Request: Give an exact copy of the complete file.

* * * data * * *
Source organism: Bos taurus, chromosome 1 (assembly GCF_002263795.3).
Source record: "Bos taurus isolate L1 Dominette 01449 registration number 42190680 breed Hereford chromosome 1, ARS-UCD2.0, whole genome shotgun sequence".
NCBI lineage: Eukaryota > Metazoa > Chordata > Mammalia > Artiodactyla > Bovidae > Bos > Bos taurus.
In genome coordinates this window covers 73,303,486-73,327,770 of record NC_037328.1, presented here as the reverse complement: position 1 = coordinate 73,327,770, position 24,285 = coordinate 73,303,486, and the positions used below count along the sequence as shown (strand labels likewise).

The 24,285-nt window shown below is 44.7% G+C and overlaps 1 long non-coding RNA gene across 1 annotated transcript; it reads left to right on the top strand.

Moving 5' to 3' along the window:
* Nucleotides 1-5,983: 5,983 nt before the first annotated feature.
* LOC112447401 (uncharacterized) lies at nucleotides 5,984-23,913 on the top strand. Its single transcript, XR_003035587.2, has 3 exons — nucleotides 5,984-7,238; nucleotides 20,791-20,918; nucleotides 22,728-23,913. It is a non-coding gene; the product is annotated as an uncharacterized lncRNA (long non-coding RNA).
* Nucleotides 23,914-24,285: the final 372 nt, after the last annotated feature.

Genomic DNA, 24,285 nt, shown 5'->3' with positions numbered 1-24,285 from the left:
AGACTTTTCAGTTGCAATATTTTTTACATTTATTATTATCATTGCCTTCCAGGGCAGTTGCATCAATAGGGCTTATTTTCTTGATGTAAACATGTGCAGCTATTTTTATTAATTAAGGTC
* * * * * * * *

Source organism: Bos taurus, chromosome 1 (assembly GCF_002263795.3).
Source record: "Bos taurus isolate L1 Dominette 01449 registration number 42190680 breed Hereford chromosome 1, ARS-UCD2.0, whole genome shotgun sequence".
NCBI lineage: Eukaryota > Metazoa > Chordata > Mammalia > Artiodactyla > Bovidae > Bos > Bos taurus.
In genome coordinates this window covers 73,303,486-73,327,770 of record NC_037328.1, presented here as the reverse complement: position 1 = coordinate 73,327,770, position 24,285 = coordinate 73,303,486, and the positions used below count along the sequence as shown (strand labels likewise).

The 24,285-nt window shown below is 44.7% G+C and overlaps 1 long non-coding RNA gene across 1 annotated transcript; it reads left to right on the top strand.

Moving 5' to 3' along the window:
* Nucleotides 1-5,983: 5,983 nt before the first annotated feature.
* LOC112447401 (uncharacterized) lies at nucleotides 5,984-23,913 on the top strand. Its single transcript, XR_003035587.2, has 3 exons — nucleotides 5,984-7,238; nucleotides 20,791-20,918; nucleotides 22,728-23,913. It is a non-coding gene; the product is annotated as an uncharacterized lncRNA (long non-coding RNA).
* Nucleotides 23,914-24,285: the final 372 nt, after the last annotated feature.

Genomic DNA, 24,285 nt, shown 5'->3' with positions numbered 1-24,285 from the left:
AGACTTTTCAGTTGCAATATTTTTTACATTTATTATTATCATTGCCTTCCAGGGCAGTTGCATCAATAGGGCTTATTTTCTTGATGTAAACATGTGCAGCTATTTTTATTAATTAAGGTC